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Teerooven Soobaroyen [3]T. Soobaroyen [1]
  1. Collins G. Ntim & Teerooven Soobaroyen (2013). Black Economic Empowerment Disclosures by South African Listed Corporations: The Influence of Ownership and Board Characteristics. [REVIEW] Journal of Business Ethics 116 (1):121-138.
    This study investigates the extent to which South African listed corporations voluntarily disclose information on black economic empowerment (BEE) in their annual and sustainability reports using a sample of 75 listed corporations from 2003 to 2009. BEE is a form of socio-economic affirmative action championed by the African National Congress (ANC)-led government to address historical imbalances in business participation and ownership in South Africa. We find that block ownership and institutional ownership are negatively associated with the extent of BEE disclosures, (...)
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  2. Jyoti D. Mahadeo, Teerooven Soobaroyen & Vanisha Oogarah Hanuman (2012). Board Composition and Financial Performance: Uncovering the Effects of Diversity in an Emerging Economy. [REVIEW] Journal of Business Ethics 105 (3):375-388.
    We examine the key elements of board diversity (or heterogeneity) amongst listed companies operating in an emerging economy (Mauritius) and the extent to which these influence financial performance. Specifically, we ask whether there is evidence of tangible benefits in pursuing a strategy of board diversity in terms of gender-, age-, educational background and independence in a corporate context which has long been dominated by family-led and ‘closed’ boardrooms. In light of recent corporate governance developments which appear to foster greater diversity, (...)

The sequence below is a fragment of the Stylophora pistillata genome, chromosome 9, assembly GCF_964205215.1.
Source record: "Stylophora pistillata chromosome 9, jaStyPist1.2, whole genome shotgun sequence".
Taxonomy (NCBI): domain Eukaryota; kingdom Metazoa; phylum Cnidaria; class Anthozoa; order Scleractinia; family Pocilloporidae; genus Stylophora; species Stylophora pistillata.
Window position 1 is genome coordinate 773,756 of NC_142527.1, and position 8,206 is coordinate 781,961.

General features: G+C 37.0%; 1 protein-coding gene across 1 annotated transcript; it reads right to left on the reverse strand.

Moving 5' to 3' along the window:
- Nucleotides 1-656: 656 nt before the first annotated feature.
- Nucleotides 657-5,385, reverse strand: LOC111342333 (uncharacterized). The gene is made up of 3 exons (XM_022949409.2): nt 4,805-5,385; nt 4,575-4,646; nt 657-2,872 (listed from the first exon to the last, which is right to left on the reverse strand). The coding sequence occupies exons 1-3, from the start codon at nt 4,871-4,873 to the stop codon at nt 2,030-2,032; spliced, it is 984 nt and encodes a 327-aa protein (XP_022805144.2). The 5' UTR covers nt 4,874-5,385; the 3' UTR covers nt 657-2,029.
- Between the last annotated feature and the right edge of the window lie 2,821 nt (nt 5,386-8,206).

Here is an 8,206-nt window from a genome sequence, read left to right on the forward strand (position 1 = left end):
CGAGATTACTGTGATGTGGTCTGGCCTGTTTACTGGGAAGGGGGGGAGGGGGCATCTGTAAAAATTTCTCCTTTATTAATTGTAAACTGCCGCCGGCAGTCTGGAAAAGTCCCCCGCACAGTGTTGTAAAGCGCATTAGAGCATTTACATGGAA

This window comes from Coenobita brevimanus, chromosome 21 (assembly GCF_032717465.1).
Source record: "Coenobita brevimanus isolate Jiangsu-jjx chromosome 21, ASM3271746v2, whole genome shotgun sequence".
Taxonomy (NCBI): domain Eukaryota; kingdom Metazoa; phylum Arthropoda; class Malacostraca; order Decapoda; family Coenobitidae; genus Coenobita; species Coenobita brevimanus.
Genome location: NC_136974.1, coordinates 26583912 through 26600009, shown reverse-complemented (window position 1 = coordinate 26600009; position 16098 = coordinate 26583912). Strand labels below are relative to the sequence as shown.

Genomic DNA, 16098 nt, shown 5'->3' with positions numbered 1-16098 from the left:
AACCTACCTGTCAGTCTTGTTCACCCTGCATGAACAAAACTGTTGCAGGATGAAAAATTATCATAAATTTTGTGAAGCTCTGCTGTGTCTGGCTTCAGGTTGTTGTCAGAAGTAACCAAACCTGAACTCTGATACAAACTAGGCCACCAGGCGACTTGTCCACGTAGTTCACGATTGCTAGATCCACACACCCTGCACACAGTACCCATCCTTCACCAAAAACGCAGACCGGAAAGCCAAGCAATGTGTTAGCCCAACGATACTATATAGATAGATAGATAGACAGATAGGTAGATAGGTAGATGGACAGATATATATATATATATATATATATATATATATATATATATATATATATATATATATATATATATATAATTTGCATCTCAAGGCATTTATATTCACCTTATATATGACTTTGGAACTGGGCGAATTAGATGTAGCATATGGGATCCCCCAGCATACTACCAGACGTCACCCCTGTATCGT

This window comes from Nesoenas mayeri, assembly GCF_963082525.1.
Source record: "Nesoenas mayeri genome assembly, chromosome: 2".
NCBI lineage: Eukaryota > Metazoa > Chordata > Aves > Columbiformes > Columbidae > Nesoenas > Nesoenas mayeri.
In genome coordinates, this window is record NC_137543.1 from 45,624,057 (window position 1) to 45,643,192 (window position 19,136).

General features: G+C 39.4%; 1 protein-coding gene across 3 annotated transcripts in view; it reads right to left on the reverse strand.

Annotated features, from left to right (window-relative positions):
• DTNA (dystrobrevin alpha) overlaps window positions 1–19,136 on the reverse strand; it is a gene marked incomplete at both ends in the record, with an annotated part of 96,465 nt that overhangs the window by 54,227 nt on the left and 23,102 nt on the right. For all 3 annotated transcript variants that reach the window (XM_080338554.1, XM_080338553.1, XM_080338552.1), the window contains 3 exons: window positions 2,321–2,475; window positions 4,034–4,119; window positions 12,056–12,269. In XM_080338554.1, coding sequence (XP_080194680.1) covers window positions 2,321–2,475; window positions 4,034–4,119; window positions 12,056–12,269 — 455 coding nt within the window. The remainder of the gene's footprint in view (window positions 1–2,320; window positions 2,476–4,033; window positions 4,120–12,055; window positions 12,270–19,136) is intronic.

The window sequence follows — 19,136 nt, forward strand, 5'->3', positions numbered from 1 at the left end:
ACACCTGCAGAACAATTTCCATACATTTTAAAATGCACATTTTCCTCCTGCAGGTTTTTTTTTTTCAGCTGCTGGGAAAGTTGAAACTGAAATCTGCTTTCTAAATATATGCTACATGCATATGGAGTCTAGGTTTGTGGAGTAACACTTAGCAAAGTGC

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  3. J. D. Mahadeo, V. Oogarah-Hanuman & T. Soobaroyen (2011). A Longitudinal Study of Corporate Social Disclosures in a Developing Economy. Journal of Business Ethics 104 (4):545-558.
    This article examines corporate social disclosures (CSD) in an African developing economy (Mauritius) as provided in the annual reports of listed companies from 2004 to 2007. Informed by the country’s social, political and economic context and legitimacy theory, we hypothesise that the extent and variety of CSD themes (social, ethics, environment and health and safety) will be enhanced post-2004 and will be influenced by profitability, size, leverage and industry affiliation. We find a significant increase in the volume and variety of (...)
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  4. Mark Jonathan Rhodes & Teerooven Soobaroyen (2010). Erratum To: Information Asymmetry and Socially Responsible Investment. [REVIEW] Journal of Business Ethics 95 (1):151-151.
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